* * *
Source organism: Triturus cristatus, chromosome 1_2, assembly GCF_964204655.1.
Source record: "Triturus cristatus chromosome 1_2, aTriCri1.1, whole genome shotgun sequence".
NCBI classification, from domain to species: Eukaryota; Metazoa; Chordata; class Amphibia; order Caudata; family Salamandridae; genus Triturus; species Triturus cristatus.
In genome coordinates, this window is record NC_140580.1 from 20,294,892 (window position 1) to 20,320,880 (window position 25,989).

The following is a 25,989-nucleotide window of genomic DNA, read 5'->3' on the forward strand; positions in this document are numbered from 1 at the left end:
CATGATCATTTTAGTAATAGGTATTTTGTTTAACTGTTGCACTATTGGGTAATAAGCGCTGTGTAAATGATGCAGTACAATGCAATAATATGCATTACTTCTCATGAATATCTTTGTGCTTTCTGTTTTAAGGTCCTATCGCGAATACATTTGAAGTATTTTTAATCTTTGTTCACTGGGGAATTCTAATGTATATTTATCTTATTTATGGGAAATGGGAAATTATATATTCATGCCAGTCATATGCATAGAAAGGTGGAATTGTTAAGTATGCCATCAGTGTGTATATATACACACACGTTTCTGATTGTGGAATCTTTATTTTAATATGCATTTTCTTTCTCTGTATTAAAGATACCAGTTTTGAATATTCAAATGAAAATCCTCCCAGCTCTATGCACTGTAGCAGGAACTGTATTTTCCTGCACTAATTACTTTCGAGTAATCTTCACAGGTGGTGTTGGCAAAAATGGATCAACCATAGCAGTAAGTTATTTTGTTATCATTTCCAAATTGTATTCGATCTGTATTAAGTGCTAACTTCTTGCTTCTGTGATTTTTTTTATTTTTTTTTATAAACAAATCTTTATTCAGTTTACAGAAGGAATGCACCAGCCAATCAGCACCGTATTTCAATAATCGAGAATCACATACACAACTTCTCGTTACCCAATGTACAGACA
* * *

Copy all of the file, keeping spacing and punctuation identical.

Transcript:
Source organism: Triturus cristatus, chromosome 1_2, assembly GCF_964204655.1.
Source record: "Triturus cristatus chromosome 1_2, aTriCri1.1, whole genome shotgun sequence".
NCBI classification, from domain to species: Eukaryota; Metazoa; Chordata; class Amphibia; order Caudata; family Salamandridae; genus Triturus; species Triturus cristatus.
In genome coordinates, this window is record NC_140580.1 from 20,294,892 (window position 1) to 20,320,880 (window position 25,989).

The following is a 25,989-nucleotide window of genomic DNA, read 5'->3' on the forward strand; positions in this document are numbered from 1 at the left end:
CATGATCATTTTAGTAATAGGTATTTTGTTTAACTGTTGCACTATTGGGTAATAAGCGCTGTGTAAATGATGCAGTACAATGCAATAATATGCATTACTTCTCATGAATATCTTTGTGCTTTCTGTTTTAAGGTCCTATCGCGAATACATTTGAAGTATTTTTAATCTTTGTTCACTGGGGAATTCTAATGTATATTTATCTTATTTATGGGAAATGGGAAATTATATATTCATGCCAGTCATATGCATAGAAAGGTGGAATTGTTAAGTATGCCATCAGTGTGTATATATACACACACGTTTCTGATTGTGGAATCTTTATTTTAATATGCATTTTCTTTCTCTGTATTAAAGATACCAGTTTTGAATATTCAAATGAAAATCCTCCCAGCTCTATGCACTGTAGCAGGAACTGTATTTTCCTGCACTAATTACTTTCGAGTAATCTTCACAGGTGGTGTTGGCAAAAATGGATCAACCATAGCAGTAAGTTATTTTGTTATCATTTCCAAATTGTATTCGATCTGTATTAAGTGCTAACTTCTTGCTTCTGTGATTTTTTTTATTTTTTTTTATAAACAAATCTTTATTCAGTTTACAGAAGGAATGCACCAGCCAATCAGCACCGTATTTCAATAATCGAGAATCACATACACAACTTCTCGTTACCCAATGTACAGACA